On The Sydney Siege:

A year has passed since tragedy struck Sydney; What have we learned?

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Horrific events such as those which took place in Sydney a year ago, and those seen in Canadian parliament a few months before it, make it easy to lose (at least a little) faith in humanity.

 They make it is easy to generalize.

It becomes easy to blame and to point the finger.

It becomes easy to hate.


Yet as easy as it is to become less humane, it is not the reaction I witnessed in the aftermath of the Sydney siege.

I saw Australia come together as a people, no longer bound by any political, ethnic, or cultural differences.

I saw the brave men and women of Australian law enforcement sail into a storm of bullets attempting to save people they had never met.

I saw people of all religions rally around the hash tag #IllRideWithYou, supporting those beginning to feel ostracized by their faith – which extremists’ constant misrepresentation has sullied with a crimson stain – to continue to freely and without fear commit themselves to their God and their religious beliefs.


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The warriors of love made their mark at Martin Place. [Source: http://www.photoforum.com.au ]

I saw candles lit for the safe keeping of those taken hostage, brothers and sisters we knew could be our own.

I saw a country – and a global community – in mourning for a son and daughter taken too soon. We willingly made their families’ pain our own.

I saw, if even for a moment, how beautiful humanity can be at its best.

For at least a day, I saw us no longer blinded by a veil of ignorance. We were – all around the world – simply human.

That universal empathy for the human struggle was alive in all of us. We had no idea of the races, religions, or cultural dispositions of those taken hostage. Yet we feared, hoped, and prayed for them in earnest and with a single voice.

Most importantly, that love exclusive to humans – the one which transcends space and time, life and death – beat louder than ever in how we responded. We were a singular beat in a united human heart.

It is always difficult to look past the hate, to see light in the darkness. Sydney was no different. Why is this so?


Because love isn’t as jarring as a black flag pinned against a shop window, held up by victims terrified for their lives. It isn’t as easy to sensationalize as a man driven by darkness, willing to cause pain and suffering to pursue his own deranged motives. It isn’t as loud as early morning gunshots shattering the innocence of a peaceful nation.


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The jarring image that many of us remember. [Source: http://www.bbc.com ]

But isn’t that what makes love such a special thing? It isn’t easy to find. Its rarity is what makes love precious.

We see glimmers of it in the passing smiles of strangers and in the laughter of children before it drifts away on the changing winds of the seasons.

We too often let hatred and prejudice bury love next to our slowly eroding humanity. But we didn’t on that Monday a year ago.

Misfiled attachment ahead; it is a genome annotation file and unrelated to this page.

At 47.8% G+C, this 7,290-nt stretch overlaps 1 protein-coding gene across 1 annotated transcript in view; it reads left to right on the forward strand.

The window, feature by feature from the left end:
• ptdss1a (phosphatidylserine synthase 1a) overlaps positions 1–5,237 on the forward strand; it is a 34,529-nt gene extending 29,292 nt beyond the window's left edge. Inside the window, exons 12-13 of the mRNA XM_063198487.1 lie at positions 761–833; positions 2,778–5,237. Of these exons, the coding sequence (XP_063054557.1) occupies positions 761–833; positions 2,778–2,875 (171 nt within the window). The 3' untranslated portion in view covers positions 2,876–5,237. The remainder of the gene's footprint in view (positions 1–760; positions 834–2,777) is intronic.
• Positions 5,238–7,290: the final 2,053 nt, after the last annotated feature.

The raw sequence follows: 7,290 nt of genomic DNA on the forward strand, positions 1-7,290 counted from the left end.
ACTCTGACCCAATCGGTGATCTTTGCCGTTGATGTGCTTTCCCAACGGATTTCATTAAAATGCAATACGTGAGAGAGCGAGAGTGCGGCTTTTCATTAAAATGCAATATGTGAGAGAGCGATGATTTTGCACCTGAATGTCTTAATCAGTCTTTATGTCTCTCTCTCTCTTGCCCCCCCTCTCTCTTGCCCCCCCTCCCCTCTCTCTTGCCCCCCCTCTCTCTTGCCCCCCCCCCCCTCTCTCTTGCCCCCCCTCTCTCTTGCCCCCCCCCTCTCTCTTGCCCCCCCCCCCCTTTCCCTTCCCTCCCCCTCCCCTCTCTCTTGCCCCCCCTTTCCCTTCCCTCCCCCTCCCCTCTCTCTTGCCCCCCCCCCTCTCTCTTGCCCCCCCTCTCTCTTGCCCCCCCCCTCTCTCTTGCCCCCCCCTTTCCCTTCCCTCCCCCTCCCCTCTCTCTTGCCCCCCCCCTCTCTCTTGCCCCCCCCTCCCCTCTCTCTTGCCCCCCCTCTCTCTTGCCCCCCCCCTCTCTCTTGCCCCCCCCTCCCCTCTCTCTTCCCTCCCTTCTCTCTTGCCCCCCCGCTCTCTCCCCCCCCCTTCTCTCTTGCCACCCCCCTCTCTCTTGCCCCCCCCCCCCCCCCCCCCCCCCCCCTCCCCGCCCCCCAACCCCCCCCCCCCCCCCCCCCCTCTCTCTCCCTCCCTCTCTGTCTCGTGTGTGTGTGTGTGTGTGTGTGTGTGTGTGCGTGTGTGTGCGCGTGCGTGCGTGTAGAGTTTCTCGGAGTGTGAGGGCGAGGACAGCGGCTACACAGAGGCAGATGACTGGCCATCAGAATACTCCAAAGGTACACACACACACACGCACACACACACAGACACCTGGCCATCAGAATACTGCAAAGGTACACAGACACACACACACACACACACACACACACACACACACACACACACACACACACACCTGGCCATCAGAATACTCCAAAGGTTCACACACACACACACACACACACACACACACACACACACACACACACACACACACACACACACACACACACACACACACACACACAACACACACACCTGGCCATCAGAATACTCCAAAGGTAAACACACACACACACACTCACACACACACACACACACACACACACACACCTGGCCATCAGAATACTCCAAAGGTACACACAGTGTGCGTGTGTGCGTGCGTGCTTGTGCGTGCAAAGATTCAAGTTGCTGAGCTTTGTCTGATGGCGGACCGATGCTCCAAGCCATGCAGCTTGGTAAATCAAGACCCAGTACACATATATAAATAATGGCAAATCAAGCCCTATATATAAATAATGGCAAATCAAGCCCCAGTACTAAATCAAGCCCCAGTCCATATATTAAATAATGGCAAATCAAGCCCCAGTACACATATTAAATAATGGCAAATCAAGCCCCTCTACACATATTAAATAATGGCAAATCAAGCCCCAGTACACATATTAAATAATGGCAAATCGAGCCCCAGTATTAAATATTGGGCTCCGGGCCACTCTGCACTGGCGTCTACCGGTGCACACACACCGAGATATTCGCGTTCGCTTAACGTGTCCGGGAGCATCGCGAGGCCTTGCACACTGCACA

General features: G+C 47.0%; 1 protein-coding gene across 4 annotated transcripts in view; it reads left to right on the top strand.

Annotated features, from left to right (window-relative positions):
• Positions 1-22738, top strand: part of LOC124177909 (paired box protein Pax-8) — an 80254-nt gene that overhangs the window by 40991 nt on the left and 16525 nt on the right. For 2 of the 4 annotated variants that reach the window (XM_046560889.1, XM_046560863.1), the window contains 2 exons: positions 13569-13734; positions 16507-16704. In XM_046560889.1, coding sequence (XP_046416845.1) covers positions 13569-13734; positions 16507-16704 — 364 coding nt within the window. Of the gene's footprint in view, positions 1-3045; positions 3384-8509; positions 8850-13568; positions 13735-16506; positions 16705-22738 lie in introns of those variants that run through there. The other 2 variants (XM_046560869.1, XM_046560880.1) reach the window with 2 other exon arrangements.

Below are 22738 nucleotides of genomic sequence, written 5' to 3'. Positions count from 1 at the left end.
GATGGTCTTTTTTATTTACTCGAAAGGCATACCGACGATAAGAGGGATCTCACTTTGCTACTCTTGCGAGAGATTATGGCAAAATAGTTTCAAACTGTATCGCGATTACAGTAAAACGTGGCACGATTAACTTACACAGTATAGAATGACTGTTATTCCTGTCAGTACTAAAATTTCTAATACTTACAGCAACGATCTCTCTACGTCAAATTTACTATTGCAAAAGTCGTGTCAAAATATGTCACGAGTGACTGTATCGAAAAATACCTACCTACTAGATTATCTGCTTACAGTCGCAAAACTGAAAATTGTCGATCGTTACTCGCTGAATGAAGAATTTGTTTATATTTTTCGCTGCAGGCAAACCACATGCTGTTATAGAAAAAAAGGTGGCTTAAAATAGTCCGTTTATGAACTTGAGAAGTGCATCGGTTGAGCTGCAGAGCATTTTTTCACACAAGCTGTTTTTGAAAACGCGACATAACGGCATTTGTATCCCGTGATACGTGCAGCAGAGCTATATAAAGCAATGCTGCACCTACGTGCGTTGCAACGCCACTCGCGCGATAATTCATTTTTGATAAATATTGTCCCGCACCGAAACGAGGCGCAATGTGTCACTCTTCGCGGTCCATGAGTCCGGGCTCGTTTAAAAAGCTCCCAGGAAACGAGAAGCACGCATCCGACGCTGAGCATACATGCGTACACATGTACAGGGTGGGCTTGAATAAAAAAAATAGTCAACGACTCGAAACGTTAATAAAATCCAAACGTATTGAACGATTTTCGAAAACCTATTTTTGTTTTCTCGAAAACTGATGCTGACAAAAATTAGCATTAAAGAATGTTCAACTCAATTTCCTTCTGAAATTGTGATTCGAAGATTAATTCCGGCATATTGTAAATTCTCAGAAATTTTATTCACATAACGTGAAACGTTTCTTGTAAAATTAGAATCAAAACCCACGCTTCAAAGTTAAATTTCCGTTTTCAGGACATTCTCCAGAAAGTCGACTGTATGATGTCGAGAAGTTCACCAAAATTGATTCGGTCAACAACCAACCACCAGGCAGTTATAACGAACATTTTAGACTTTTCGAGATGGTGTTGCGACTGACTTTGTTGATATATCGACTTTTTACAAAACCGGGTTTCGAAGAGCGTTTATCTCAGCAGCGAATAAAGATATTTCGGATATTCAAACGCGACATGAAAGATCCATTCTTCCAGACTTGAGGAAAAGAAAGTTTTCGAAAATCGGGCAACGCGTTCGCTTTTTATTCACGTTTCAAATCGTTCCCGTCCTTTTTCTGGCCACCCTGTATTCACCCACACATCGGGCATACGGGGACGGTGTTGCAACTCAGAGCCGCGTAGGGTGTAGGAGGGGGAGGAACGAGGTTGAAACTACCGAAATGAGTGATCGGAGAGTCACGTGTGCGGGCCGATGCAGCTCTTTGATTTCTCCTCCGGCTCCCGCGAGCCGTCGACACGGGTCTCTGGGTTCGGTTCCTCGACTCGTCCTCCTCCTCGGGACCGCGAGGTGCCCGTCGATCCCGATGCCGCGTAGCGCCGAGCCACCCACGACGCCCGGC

Instead, we came together.


What happened in Sydney was not a demonstration of the deterioration of humanity through hatred and social division.

It depicted a single lost soul who had allowed himself to be corrupted by the evils of fanaticism.

My heart aches for all of those who are mourning the loss of those we lost on this day a year ago. Yet it hurts more to think that the memory of them will be tainted by associations with the evil which manifested itself in the form of a broken man.

Instead let us remember the lessons of love that came from their deaths.

Let us remember the brave men and women who risked their lives trying to save them.

The thousands upon thousands of complete strangers who turned an entire Sydney square into a garden of Eden by filling it with beautiful flowers, paying their respects to people they had never known.


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Australia turned a site of horror into a garden of beauty and love. [Source: 702 ABC Sydney: John Donegan ]

The coming together of all races and religions in astounding candlelight vigils full of love and empathy.

The memory of those lost must be remembered for what that event showed us.

It demonstrated how truly powerful love can be when we fight all the prejudices suffocating it. That is how we can honour their memory. That is how we must make sense of such mindless and depraved acts of violence.

Darkness cannot drive out darkness: only light can do that. Hate cannot drive out hate: only love can do that.” – Martin Luther King Junior, A Testament of Hope: The Essential Writings and Speeches.

We must remember the phoenix as it shines brightly in the night sky, not the pile of blackened ash from whence it came.

Love, like happiness, is not a singular end that can be obtained. It is constantly struggled for; it is a way of life.

Love is a beautiful war, and the Sydney siege showed that together we can win it.

Be good to each other,

– MG.

13 thoughts on “On The Sydney Siege:

  1. I also saw the media capitalise off the tragedy, it was nothing but a circus the whole day. I didn’t see, but I heard the complete coldness of police telling a hostage, that no the Prime Minister is a busy man. I heard that women get hung up on. I didn’t see the prime minister once giving any sign of care or empathy towards what was going on, he didn’t show his face or if he did he would just sit there and smirk.
    Because this siege was about our Prime Minister (who stopped being our pm as of 3 months ago), the gun man was one of the many that got so angered by Tony and his 1950s thinking, such as, appointing himself minister of women and saying we belong in the kitchen, claiming that our native people the Aborigines were not the first there (facepalm) oh and stopping the boats, that huge racist spiel. He stopped the boats alright, he made a huge one disappear then no one talked about it. His stance on faiths aside from Christian were shaky to say the least, aside from that he was just a straight out idiot, foot in mouth, whole onion eating Tony Abbott.